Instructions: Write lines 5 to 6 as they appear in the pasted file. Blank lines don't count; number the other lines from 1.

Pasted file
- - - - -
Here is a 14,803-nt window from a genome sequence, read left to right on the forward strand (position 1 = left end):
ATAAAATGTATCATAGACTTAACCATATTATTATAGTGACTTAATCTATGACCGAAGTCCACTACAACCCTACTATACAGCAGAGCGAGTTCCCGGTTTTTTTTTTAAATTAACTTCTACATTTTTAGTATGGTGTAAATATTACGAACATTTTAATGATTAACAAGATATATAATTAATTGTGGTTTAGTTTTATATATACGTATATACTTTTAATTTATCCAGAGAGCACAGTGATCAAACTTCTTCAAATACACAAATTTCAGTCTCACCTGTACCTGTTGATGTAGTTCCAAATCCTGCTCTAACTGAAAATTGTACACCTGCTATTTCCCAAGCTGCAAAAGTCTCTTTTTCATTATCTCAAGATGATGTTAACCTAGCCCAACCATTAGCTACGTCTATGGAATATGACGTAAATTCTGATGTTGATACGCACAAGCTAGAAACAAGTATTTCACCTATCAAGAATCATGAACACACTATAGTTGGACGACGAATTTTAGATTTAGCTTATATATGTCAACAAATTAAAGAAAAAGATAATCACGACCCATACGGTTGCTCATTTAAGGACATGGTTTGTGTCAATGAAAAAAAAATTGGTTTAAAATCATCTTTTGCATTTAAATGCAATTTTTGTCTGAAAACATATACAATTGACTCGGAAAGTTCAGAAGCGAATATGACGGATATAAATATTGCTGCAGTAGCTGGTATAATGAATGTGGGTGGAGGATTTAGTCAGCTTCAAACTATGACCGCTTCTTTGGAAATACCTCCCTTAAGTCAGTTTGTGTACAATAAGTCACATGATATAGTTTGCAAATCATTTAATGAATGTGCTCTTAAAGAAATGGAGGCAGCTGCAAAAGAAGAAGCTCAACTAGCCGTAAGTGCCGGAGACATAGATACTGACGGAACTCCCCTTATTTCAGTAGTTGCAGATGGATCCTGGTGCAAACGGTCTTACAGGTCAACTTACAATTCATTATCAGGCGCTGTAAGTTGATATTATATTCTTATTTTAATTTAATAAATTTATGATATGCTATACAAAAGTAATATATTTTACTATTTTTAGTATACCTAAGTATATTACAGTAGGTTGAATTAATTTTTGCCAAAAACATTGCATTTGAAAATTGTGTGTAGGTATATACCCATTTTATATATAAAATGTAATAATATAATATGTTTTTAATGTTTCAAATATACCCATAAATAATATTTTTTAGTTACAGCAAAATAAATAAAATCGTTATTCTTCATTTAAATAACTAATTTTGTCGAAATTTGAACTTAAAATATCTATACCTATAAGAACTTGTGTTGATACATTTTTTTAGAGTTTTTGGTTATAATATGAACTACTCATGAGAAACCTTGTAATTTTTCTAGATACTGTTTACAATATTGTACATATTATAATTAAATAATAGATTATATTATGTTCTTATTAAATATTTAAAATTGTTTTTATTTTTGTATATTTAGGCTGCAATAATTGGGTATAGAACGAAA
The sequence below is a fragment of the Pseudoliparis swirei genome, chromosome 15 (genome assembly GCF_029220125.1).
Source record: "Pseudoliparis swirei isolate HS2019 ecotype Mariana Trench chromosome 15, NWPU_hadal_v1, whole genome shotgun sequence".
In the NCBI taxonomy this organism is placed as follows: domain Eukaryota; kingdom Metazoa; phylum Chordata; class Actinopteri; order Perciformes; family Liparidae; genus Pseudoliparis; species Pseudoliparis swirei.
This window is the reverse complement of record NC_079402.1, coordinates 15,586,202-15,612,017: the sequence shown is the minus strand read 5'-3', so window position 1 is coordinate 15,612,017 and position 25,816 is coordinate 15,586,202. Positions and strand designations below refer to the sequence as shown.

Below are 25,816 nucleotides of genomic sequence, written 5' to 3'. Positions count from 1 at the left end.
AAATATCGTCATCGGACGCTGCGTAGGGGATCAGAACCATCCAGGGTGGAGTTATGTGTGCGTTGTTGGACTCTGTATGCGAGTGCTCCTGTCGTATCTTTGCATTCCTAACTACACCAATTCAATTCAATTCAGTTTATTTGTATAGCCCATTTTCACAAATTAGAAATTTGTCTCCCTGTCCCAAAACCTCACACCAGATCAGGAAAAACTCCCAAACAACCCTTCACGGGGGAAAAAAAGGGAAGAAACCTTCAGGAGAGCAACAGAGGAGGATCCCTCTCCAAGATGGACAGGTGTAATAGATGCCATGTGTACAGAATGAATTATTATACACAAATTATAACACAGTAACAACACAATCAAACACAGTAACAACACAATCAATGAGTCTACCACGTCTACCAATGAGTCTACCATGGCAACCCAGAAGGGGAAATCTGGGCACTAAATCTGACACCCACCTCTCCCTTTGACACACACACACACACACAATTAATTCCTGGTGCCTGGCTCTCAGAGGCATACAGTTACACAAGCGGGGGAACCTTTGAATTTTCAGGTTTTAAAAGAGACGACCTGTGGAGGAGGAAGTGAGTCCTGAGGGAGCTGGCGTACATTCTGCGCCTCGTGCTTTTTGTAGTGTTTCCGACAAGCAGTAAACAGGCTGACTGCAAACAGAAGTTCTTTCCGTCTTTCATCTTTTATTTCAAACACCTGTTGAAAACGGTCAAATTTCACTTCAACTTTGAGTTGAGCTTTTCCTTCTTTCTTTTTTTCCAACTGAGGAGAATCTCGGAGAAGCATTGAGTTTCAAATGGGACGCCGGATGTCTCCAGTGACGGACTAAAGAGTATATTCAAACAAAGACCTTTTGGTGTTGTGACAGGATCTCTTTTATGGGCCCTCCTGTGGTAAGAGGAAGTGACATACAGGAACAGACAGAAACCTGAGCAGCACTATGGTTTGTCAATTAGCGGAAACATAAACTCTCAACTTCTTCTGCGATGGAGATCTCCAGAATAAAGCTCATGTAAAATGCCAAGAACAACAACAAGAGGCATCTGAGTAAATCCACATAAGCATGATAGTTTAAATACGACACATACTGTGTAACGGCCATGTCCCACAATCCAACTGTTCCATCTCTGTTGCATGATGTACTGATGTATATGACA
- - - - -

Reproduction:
In the NCBI taxonomy this organism is placed as follows: domain Eukaryota; kingdom Metazoa; phylum Chordata; class Actinopteri; order Perciformes; family Liparidae; genus Pseudoliparis; species Pseudoliparis swirei.
This window is the reverse complement of record NC_079402.1, coordinates 15,586,202-15,612,017: the sequence shown is the minus strand read 5'-3', so window position 1 is coordinate 15,612,017 and position 25,816 is coordinate 15,586,202. Positions and strand designations below refer to the sequence as shown.